What Is Customer Analysis?
Customer analysis is an important part of any marketing plan. Analysing your customers allows you to define who your target market is, and decide how to reach them.
Customer analysis and analytics reveal the most necessary information for any marketing plan. Let the competition worry about keeping up: learn who the target market is and how you can stay ahead.
A customer analysis will do three main things:
- Identify the target customer
- Understand the needs of the customer
- Show how the product or service meets the customers’ needs or wants
Who Are Your Customers?
You can learn more about your customers in a variety of ways, and a mix of research methods will give the most accurate results. Gather as much information as possible, and do not fall into thinking details are irrelevant. You will need to collect information about:
- Other brands they enjoy
- Publications they read
- Other relevant information
Talking to your customers is the best way of finding out about them in their own words, however this does come with biases.
This can be reduced by complementing that research with sales data, CRM data, and speaking to customer-facing employees. Social data can also elaborate your understanding by providing a more holistic view of the groups.
Segment These Groups
Customer analysis cannot be completed without audience segmentation, splitting your audience into groups whose members are homogenous while being distinct from other groups. Segmentation criteria should be:
- Measurable: Your analysis should identify the size of a market segment to decide what extent efforts should be focused on the segment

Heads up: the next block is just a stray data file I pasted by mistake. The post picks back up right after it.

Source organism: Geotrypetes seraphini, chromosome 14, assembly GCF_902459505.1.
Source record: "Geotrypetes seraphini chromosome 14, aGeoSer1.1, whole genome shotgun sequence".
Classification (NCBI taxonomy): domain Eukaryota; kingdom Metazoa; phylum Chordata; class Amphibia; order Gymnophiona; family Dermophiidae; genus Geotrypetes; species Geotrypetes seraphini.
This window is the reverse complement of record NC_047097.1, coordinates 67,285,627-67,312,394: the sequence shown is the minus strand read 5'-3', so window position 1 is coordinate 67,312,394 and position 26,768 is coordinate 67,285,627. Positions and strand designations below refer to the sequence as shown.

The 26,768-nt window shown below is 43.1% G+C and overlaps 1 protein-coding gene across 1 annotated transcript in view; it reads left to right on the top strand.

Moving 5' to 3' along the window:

- Distinguishable: Observable differences that are clearly defined must exist in order to characterise the segments
- Substantial: The market needs to be large enough to justify segmenting, with each segment substantial enough to make it worthwhile
- Financial: There will be additional costs when marketing to multiple, separate groups, so the predicted income must exceed these costs
- Accessible: Your marketing messages should be accessible to each market segment. Different groups will respond better to different forms of advertising
Develop Customer Profiles
Take your data, segmentation criteria, educated guesswork and develop buyer personas. It helps to have personas so you can visualise a human rather than aiming for an abstract idea.
- Background and responsibilities: including job title, career path, and their primary job responsibilities
- Demographics: gender, age, income, family and location
- Communication: which channels do they prefer? What is their demeanor? Do they have an assistant?
- Media and influencers: which publications do they follow, and which individuals are leading the conversation in their world?
- Challenges vs proposition: the challenges they face in implementing their primary job goals and how your product or service to help them overcome those issues
- Objections: common reasons why this persona wouldn’t choose your product
- Common language: what language should you use to appeal to their needs?
- Quotes: adding some qualitative data in the form of quotes can really help to bring those personas to life and remind you there are real people behind these models
Discover Their Needs
Get a good idea of what the customer needs are. By understanding their needs, you can tailor your output towards answering these questions.
There are numerous ways to discover what your customers’ pain points are:
- Ask them
- Consider past actions
- Look at questions asked online
- Look at job adverts for your target customers
- Join LinkedIn professional groups
- Social intelligence
Meet Their Needs
Once the research has been completed, customer groups and their needs are outlined, you should connect the dots to your brand and how you can meet those needs. This should just be a matter of discussing and brainstorming.